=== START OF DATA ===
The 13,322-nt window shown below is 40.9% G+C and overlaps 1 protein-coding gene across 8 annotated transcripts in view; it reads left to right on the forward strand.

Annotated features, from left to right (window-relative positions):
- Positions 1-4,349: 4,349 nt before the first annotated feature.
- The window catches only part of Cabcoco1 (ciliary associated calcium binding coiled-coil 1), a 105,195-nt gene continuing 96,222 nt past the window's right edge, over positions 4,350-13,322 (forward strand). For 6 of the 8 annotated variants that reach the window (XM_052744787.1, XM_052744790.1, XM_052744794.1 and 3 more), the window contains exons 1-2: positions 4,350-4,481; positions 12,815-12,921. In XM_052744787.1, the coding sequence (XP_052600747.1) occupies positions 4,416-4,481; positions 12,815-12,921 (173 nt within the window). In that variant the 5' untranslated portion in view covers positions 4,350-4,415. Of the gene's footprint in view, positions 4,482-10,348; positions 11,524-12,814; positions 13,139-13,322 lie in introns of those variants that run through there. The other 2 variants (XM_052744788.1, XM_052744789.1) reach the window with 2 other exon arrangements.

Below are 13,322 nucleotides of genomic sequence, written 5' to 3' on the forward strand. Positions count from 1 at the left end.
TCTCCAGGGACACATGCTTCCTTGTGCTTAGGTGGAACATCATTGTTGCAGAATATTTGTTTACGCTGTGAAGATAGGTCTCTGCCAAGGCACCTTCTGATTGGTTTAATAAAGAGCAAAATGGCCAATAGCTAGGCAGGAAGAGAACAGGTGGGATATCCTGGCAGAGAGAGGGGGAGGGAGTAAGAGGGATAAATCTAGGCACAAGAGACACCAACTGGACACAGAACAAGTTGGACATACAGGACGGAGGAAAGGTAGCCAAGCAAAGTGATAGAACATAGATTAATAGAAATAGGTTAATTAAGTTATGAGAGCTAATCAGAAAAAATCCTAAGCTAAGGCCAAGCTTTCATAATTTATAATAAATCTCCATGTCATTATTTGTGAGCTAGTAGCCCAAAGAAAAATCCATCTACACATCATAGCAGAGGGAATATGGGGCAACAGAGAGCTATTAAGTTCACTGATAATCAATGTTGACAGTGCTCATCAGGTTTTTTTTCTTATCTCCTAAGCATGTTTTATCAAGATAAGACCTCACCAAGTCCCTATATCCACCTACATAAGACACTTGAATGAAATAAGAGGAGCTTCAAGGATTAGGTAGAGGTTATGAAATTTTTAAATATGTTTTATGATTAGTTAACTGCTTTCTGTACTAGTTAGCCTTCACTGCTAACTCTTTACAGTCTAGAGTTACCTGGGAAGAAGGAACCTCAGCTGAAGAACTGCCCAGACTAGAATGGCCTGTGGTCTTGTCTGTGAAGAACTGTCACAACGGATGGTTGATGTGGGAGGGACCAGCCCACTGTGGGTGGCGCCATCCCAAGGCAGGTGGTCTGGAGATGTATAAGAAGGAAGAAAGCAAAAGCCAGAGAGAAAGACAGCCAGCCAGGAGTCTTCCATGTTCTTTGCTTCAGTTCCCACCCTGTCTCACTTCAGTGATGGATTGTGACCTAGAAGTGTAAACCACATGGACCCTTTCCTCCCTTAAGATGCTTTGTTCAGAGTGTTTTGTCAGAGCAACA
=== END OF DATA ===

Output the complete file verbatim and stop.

The 13,322-nt window shown below is 40.9% G+C and overlaps 1 protein-coding gene across 8 annotated transcripts in view; it reads left to right on the forward strand.

Annotated features, from left to right (window-relative positions):
- Positions 1-4,349: 4,349 nt before the first annotated feature.
- The window catches only part of Cabcoco1 (ciliary associated calcium binding coiled-coil 1), a 105,195-nt gene continuing 96,222 nt past the window's right edge, over positions 4,350-13,322 (forward strand). For 6 of the 8 annotated variants that reach the window (XM_052744787.1, XM_052744790.1, XM_052744794.1 and 3 more), the window contains exons 1-2: positions 4,350-4,481; positions 12,815-12,921. In XM_052744787.1, the coding sequence (XP_052600747.1) occupies positions 4,416-4,481; positions 12,815-12,921 (173 nt within the window). In that variant the 5' untranslated portion in view covers positions 4,350-4,415. Of the gene's footprint in view, positions 4,482-10,348; positions 11,524-12,814; positions 13,139-13,322 lie in introns of those variants that run through there. The other 2 variants (XM_052744788.1, XM_052744789.1) reach the window with 2 other exon arrangements.

Below are 13,322 nucleotides of genomic sequence, written 5' to 3' on the forward strand. Positions count from 1 at the left end.
TCTCCAGGGACACATGCTTCCTTGTGCTTAGGTGGAACATCATTGTTGCAGAATATTTGTTTACGCTGTGAAGATAGGTCTCTGCCAAGGCACCTTCTGATTGGTTTAATAAAGAGCAAAATGGCCAATAGCTAGGCAGGAAGAGAACAGGTGGGATATCCTGGCAGAGAGAGGGGGAGGGAGTAAGAGGGATAAATCTAGGCACAAGAGACACCAACTGGACACAGAACAAGTTGGACATACAGGACGGAGGAAAGGTAGCCAAGCAAAGTGATAGAACATAGATTAATAGAAATAGGTTAATTAAGTTATGAGAGCTAATCAGAAAAAATCCTAAGCTAAGGCCAAGCTTTCATAATTTATAATAAATCTCCATGTCATTATTTGTGAGCTAGTAGCCCAAAGAAAAATCCATCTACACATCATAGCAGAGGGAATATGGGGCAACAGAGAGCTATTAAGTTCACTGATAATCAATGTTGACAGTGCTCATCAGGTTTTTTTTCTTATCTCCTAAGCATGTTTTATCAAGATAAGACCTCACCAAGTCCCTATATCCACCTACATAAGACACTTGAATGAAATAAGAGGAGCTTCAAGGATTAGGTAGAGGTTATGAAATTTTTAAATATGTTTTATGATTAGTTAACTGCTTTCTGTACTAGTTAGCCTTCACTGCTAACTCTTTACAGTCTAGAGTTACCTGGGAAGAAGGAACCTCAGCTGAAGAACTGCCCAGACTAGAATGGCCTGTGGTCTTGTCTGTGAAGAACTGTCACAACGGATGGTTGATGTGGGAGGGACCAGCCCACTGTGGGTGGCGCCATCCCAAGGCAGGTGGTCTGGAGATGTATAAGAAGGAAGAAAGCAAAAGCCAGAGAGAAAGACAGCCAGCCAGGAGTCTTCCATGTTCTTTGCTTCAGTTCCCACCCTGTCTCACTTCAGTGATGGATTGTGACCTAGAAGTGTAAACCACATGGACCCTTTCCTCCCTTAAGATGCTTTGTTCAGAGTGTTTTGTCAGAGCAACA